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Royals Don’t Live in Tudor City, but it is Fit for a King!

February 15, 2012 - In Your Neighborhood

 

Just because Tudor City is a small NYC neighborhood – just three blocks from north to south and one block east to west – doesn’t mean you can’t find important services there – like music lessons.

Yes, you can! In fact, we at Hey Joe Guitar offer a variety of music lessons in your Tudor City home or office, just as we do in many other Manhattan neighborhoods – big or small.

Why a residential area consisting of Neo-Gothic skyscrapers was named after England’s Tudor dynasty (which had a distinct architectural style of its own) is somewhat of a mystery.

Be it as it may, this East Side residential area, tucked between First and Second Avenues, and 40th and 43rd Streets, has an interesting history.

From beavers to high-rises

When one of the most prominent members of the Tudor dynasty, King Henry VIII was executing his wives over in England in the 1500’s, Manhattan was still a primitive island overran by beavers and other furry creatures.

It may be difficult to believe today, but when explorer Henry Hudson arrived in what is now Manhattan in 1607, he reportedly saw, according to one historic account, “a pleasant shore bordering a strait opening into an illusory ocean beyond…and the presence of fur-bearing animals, whose skins could be bought with trinkets and stuffs of the coarsest kinds.”

Fast forward to the 19th century. By mid-1800s, the farmland that covered much of the East Side, including the present location of Tudor City, had given way to a high-crime neighborhood of shoddy tenements where many poor Irish immigrants lived.

It took a real estate developer named Fred F. French to turn this decrepit area into what he imagined to be an “urban Utopia.” By the early 1930s, his dream was realized with the construction of nine high-rise apartment buildings, as well as a hotel (the current-day Hilton, at 304 E 42nd Street) that accommodated 4,500 residents.

A rich music history

Before we tell you where you can find great music haunts in the vicinity of Tudor City, here is a brief overview of the musical history of the Tudor era, which spans the period between 1485 and 1603.

While it is impossible to sum up nearly 120 years in just a few words, music, song and dance scene thrived during that time in England. In the cities, many musicians were sponsored and supported by the Church and the Royal Court. In the rural areas, where mostly poor farmers lived, folk ballads were performed in the villages and even in the fields.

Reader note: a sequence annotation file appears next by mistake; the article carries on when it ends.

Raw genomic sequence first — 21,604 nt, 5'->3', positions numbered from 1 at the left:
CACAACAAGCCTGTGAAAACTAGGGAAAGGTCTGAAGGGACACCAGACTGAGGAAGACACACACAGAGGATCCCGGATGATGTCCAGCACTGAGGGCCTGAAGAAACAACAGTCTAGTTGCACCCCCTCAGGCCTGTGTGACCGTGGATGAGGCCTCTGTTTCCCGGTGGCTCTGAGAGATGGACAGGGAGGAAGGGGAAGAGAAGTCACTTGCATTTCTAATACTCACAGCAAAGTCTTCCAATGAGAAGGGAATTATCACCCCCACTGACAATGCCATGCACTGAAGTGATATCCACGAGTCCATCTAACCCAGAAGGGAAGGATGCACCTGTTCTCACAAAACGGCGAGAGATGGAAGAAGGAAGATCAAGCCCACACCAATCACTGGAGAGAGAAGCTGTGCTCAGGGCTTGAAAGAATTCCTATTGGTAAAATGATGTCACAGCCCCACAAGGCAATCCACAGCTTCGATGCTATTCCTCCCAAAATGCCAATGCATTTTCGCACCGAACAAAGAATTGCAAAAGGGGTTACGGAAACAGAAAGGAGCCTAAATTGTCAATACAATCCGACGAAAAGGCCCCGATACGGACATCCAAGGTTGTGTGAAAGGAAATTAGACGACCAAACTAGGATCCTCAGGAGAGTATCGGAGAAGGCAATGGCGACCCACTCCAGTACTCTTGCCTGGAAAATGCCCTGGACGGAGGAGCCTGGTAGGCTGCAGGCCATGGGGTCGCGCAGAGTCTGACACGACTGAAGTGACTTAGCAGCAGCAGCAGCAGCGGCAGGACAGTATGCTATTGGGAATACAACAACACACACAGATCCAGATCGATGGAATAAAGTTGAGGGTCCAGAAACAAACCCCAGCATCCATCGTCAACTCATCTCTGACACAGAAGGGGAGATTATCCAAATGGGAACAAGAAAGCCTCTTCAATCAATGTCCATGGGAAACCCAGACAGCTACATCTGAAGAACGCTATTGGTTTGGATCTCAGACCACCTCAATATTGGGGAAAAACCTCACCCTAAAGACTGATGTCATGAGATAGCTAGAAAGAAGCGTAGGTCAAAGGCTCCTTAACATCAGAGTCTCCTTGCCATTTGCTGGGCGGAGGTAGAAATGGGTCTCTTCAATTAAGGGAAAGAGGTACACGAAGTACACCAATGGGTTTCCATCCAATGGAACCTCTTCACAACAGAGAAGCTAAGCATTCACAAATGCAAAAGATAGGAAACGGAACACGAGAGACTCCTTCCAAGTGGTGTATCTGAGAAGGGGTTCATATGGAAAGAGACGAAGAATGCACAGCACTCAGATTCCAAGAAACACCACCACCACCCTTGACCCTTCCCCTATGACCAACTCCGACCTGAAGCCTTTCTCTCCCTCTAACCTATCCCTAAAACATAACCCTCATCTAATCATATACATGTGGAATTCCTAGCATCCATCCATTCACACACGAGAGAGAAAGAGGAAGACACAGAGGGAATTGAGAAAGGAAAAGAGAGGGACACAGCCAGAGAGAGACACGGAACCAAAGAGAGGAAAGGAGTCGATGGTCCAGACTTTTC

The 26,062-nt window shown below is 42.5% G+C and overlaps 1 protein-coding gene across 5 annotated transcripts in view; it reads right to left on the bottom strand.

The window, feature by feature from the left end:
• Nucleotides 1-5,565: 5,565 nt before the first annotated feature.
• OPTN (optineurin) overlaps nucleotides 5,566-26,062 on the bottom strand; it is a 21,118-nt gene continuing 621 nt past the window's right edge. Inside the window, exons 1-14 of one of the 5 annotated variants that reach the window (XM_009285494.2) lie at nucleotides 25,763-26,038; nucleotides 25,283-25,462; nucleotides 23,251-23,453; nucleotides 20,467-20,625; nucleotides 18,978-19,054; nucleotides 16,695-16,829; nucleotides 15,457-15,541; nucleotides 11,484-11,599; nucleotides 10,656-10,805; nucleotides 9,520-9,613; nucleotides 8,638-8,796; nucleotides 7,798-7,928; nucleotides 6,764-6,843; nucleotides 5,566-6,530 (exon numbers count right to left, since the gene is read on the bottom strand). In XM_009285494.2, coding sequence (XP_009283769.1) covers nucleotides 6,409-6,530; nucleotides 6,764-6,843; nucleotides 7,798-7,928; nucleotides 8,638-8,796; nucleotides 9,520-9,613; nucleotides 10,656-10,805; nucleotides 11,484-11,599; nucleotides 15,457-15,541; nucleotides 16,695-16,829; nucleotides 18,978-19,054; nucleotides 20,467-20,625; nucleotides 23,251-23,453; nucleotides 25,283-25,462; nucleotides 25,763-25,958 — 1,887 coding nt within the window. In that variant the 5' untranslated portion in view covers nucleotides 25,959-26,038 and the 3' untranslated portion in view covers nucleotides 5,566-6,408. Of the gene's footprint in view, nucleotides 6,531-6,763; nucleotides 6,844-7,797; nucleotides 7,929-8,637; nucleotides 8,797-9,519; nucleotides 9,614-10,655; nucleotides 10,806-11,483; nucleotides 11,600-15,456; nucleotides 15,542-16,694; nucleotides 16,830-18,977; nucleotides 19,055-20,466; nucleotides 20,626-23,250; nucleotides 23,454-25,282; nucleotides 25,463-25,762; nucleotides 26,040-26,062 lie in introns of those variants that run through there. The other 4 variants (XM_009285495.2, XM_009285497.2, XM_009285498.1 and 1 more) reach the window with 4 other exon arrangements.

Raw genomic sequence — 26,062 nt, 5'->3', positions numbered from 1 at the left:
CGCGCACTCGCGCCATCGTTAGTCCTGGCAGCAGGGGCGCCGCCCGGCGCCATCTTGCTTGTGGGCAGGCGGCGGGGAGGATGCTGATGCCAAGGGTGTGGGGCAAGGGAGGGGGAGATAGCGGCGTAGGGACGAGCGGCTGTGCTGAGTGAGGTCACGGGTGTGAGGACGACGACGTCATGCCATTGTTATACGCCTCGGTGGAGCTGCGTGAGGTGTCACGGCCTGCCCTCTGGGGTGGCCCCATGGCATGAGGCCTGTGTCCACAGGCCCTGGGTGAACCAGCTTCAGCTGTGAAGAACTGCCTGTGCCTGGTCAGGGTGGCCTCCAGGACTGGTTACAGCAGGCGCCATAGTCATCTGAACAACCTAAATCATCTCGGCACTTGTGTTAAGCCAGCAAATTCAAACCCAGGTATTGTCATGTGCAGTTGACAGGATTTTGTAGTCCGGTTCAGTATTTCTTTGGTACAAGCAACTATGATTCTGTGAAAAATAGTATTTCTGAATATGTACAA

Quite a few instruments were refined and perfected, including early forms of the violin called the viol, as well as the oboe called the hautboy. Keyboard musical instruments, such as the spinet, harpsichord and the virginal, were also popular.

Henry VIII might not have liked his wives very much, but he was reportedly a music aficionado who not only wrote music to the English folk song  “Greensleeves,” but also owned 10 trombones, 14 trumpets, five bagpipes, 76 recordes, and 78 flutes.  (It’s a good thing his palace walls were thick and, anyway, who would dare complain about the noise, considering his fondness for beheadings).

Party like the Tudors!

Ok, so you may not be able to find many venues nowadays where you can listen to the sounds of the viol, hautboy, spinet, harpsichord and the virginal (though we at Hey Joe Guitar can teach you to play modern-day versions of these instruments).

Still, there are quite a few places just blocks away from Tudor City where you can listen to live music.

For example:

  • Live jazz, funk and R & B can be heard seven days a week at SOMETHIN’ Jazz Club, 212 E. 52nd Street, between Second and 3rd Avenue.

  • Tuesday and Thursday evenings are jazz nights at McAnn’s,

  • 948 First Avenue and 52nd Street.

  • Lunchtime is a jazz-at-noon time at Saint Bart’s, 109 50th Street and Park Avenue.

  • Something a bit different: Jazz sessions every Wednesday at 1 PM at St. Peter’s Church, 619 Lexington Avenue and 54th Street.

As you can see, Tudor City might be small, but music venues, as well as music lessons, abound.

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Photo Credit: ahisgett

 

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